A Legacy in the Leftovers

Today’s edition will be a little different. It’s not unusual for most people, especially Christians, to look for meaning when challenging events happen to them. We want to come away with some potentially positive outcome to the painful experiences we endure, and that’s a good thing. After all, God did include the book of Job, and all kinds of trials that took place in a variety of wilderness settings over the years. He didn’t do that to depress us. He allowed those experiences and then wrote about them in order to instruct and prepare us. Paul expressed the idea concisely when he said:

For whatever things were written before were written for our learning, that we through the patience and comfort of the Scriptures might have hope. (Romans 15:3–4 NKJV) 

We understand lessons offered in negative experiences, and a lot of us tend to consider our trials to be courses in learning to be patient when our world is falling apart. When we’ve been through a spiritual test, we look for the takeaways that God intended for us to glean. That’s a natural reaction in the aftermath of tough days, but what about those days that are just the opposite? 

Another Side to the Coin ~
Good things happen, too, and there are lessons to be learned in those times as well. Sometimes, a refreshing oasis unexpectedly appears in the midst of a wilderness we’re trudging through. Sometimes when we feel depleted and weak, nourishing “manna fromquilt.1 heaven” appears out of nowhere. Multitudes thirsting for hope in barren places with no hint of moisture have watched their dire expectations vanish as water gushes out of dry, flinty rock. He isn’t just the God who walks with us through the bad times. He’s the God who sometimes invades those bad times with good things we never expected, and there are valuable lessons to be learned there as well. 

I was reminded of that again on a very personal level earlier this week and felt compelled to share it. It began with an announcement from my daughter who lives in Ohio that she was sending me a gift. It would arrive in a couple of days or so, but I was not to open it until we could connect on Facetime. The only motivation she revealed was that she knew I’d been having some tough days physically, and she wanted to send me a little something to brighten my day. 

Mystery Solved ~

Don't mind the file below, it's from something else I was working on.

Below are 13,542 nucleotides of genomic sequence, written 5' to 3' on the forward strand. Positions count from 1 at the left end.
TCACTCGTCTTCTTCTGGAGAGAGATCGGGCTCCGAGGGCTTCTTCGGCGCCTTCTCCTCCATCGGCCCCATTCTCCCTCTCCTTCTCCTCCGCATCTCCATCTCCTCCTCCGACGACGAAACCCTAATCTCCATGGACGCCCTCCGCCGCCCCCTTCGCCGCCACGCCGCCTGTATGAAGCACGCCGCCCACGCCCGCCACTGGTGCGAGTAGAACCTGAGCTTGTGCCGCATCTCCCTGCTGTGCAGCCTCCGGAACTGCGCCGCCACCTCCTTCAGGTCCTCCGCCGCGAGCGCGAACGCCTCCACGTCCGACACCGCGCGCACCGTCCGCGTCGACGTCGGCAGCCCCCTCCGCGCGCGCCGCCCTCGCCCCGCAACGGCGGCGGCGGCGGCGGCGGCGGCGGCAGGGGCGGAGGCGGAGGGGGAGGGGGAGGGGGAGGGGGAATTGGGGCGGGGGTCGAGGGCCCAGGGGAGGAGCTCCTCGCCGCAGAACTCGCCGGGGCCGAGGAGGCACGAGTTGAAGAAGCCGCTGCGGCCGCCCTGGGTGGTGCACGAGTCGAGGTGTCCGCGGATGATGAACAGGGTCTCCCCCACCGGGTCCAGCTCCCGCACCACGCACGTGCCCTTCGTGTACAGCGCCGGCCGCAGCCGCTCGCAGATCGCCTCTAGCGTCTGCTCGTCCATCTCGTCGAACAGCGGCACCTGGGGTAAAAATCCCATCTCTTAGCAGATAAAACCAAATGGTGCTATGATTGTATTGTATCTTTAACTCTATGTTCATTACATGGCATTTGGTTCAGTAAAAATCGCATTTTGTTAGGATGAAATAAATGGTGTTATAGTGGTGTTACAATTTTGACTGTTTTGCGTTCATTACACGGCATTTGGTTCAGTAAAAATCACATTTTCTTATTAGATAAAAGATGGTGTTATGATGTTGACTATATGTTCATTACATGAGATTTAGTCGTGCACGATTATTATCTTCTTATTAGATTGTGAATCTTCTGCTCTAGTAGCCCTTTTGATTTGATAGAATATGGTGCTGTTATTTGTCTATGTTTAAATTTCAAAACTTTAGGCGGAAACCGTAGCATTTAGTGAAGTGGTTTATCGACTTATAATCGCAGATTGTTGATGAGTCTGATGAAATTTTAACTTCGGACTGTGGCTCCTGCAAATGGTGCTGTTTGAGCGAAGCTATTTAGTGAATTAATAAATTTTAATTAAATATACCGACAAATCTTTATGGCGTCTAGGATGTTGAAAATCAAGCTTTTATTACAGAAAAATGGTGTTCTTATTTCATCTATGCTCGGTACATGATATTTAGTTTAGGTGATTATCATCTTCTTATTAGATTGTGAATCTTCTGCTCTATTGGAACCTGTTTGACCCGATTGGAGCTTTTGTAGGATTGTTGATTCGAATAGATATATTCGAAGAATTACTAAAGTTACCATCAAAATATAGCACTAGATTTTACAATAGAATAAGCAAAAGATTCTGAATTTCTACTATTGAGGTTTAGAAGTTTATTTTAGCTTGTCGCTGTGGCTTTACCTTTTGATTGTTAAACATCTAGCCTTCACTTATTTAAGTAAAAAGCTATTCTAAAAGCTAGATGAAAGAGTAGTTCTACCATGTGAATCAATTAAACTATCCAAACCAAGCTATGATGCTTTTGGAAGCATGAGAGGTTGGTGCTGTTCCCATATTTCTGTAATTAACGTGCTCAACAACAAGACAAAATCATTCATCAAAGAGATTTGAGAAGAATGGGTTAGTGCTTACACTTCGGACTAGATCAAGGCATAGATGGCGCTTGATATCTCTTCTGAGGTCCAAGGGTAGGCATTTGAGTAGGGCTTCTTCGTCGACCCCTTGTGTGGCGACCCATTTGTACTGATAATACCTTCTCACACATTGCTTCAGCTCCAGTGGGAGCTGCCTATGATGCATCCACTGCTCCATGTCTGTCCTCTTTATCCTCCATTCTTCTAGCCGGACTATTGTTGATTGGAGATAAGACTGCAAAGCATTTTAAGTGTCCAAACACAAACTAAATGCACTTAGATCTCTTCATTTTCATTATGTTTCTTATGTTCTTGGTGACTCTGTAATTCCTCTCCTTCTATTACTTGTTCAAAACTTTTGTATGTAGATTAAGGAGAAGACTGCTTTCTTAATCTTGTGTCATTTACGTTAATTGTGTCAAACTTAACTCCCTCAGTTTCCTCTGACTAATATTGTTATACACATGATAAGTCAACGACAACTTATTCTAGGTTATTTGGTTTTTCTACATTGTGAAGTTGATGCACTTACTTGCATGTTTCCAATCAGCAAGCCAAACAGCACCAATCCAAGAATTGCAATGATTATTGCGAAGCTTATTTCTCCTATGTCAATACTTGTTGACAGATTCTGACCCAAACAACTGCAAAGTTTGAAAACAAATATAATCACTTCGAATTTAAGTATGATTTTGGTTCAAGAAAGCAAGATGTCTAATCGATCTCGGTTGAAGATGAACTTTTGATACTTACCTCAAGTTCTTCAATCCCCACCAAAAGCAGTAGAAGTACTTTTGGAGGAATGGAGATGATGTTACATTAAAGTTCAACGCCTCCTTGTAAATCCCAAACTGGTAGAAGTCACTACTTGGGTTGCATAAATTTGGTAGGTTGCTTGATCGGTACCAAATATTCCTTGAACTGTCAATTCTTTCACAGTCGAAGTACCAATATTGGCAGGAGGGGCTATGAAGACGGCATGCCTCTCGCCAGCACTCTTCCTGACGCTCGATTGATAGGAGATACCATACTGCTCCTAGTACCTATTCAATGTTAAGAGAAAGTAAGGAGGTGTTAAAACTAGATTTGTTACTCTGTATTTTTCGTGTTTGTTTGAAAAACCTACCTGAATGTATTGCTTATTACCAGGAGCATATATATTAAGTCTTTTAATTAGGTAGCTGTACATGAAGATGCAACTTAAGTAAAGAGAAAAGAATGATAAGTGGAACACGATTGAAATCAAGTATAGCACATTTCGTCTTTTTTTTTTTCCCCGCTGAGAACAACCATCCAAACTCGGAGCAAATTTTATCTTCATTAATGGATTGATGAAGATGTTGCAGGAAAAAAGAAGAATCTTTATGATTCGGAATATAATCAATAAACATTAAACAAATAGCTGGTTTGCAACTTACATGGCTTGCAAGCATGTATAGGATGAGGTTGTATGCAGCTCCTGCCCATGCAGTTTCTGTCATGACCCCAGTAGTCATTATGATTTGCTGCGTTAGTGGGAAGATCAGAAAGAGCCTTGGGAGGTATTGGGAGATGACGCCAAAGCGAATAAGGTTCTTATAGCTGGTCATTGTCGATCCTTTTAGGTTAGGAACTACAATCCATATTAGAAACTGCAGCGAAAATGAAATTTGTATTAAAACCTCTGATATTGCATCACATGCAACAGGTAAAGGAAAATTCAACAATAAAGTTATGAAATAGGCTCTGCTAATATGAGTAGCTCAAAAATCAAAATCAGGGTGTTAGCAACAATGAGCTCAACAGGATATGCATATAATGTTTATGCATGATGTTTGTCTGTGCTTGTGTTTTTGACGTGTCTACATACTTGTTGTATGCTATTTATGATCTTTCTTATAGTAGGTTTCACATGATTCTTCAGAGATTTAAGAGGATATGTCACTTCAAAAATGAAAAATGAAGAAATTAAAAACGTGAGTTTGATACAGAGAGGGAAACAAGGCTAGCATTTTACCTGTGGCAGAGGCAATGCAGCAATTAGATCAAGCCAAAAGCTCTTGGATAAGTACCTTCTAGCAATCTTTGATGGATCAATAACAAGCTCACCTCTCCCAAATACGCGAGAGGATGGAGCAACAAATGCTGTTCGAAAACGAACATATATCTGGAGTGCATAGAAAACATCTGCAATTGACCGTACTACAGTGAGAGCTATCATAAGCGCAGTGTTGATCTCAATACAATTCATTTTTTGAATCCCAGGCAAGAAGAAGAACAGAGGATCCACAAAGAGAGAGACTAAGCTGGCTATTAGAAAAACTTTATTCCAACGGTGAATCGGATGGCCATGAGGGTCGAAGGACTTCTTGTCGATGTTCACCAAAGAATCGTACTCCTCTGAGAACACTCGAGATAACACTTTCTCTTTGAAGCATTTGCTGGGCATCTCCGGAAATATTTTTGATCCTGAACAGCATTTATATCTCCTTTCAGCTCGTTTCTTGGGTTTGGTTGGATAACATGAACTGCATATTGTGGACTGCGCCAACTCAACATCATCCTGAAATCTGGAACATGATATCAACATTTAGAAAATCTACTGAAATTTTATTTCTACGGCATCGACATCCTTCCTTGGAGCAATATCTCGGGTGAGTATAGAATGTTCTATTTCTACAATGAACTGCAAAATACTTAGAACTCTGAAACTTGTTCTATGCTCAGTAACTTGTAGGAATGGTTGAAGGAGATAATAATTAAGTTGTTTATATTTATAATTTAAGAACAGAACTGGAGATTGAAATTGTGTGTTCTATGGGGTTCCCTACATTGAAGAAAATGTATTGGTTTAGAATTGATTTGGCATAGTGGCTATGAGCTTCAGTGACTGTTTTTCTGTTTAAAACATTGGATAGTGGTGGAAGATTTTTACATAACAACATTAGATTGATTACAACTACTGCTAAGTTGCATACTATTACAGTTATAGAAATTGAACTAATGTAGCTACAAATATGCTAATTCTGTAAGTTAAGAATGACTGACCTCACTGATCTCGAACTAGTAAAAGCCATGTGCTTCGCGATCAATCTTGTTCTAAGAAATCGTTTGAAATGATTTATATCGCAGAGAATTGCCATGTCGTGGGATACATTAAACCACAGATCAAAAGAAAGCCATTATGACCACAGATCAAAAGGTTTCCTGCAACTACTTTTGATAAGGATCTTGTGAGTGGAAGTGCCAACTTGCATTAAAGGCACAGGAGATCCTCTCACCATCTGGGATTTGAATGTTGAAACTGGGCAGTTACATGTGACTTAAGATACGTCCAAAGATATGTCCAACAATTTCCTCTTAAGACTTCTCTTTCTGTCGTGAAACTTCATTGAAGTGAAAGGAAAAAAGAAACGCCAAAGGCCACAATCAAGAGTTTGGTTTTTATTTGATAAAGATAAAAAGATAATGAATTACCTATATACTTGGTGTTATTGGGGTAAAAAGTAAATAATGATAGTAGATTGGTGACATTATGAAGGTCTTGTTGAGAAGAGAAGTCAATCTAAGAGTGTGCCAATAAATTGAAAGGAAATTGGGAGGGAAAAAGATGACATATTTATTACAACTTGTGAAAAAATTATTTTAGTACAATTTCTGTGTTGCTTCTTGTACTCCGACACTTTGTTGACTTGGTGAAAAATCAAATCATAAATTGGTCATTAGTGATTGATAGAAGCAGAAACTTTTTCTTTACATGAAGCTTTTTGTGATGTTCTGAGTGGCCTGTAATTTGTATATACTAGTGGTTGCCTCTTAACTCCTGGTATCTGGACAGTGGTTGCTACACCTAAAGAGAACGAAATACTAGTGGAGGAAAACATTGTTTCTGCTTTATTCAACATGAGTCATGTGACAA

After some focused pondering about what it could be, I concluded it had to be something about dogs. Since she has several and we have none, she teases me about my canine relationship deficiencies. “Ahah!” I thought, “She’s sending me some kind of toy dog.” quilt.2Convinced that a mechanical or stuffed dog was heading my way, I considered the mystery solved and hardly noticed the passing of time until the notice came that my artificial “pooch” was finally resting on the front porch. 

When all of us were online and able to see and hear each other clearly, we set out to open the box. Let me say up front that it was not a stuffed dog, but before continuing, I need to turn some pages to reach back in my life and provide some background. 

My grandparents were more like my parents in my early years, and I have treasured that relationship throughout my life. My grandmother, “Ma,” as we called her, was one of the hardest working people I’ve ever known. The little family farm where we lived in those days had electricity but no running water unless you ran out to the well to get it. We had a refrigerator that would look tiny by today’s standards, and a wood burning cook stove was all she had to prepare meals on. Ma worked from before daybreak in the morning until well into the night and had no days “off”. She was a living demonstration of what faith, perseverance, ingenuity, and dedication meant. She transitioned effortlessly from a parent to a farm laborer to a skilled craftsman to a household manager. She produced a lot in her life, but didn’t leave a lot of material possessions behind when God called her home. 

An Unexpected Discovery ~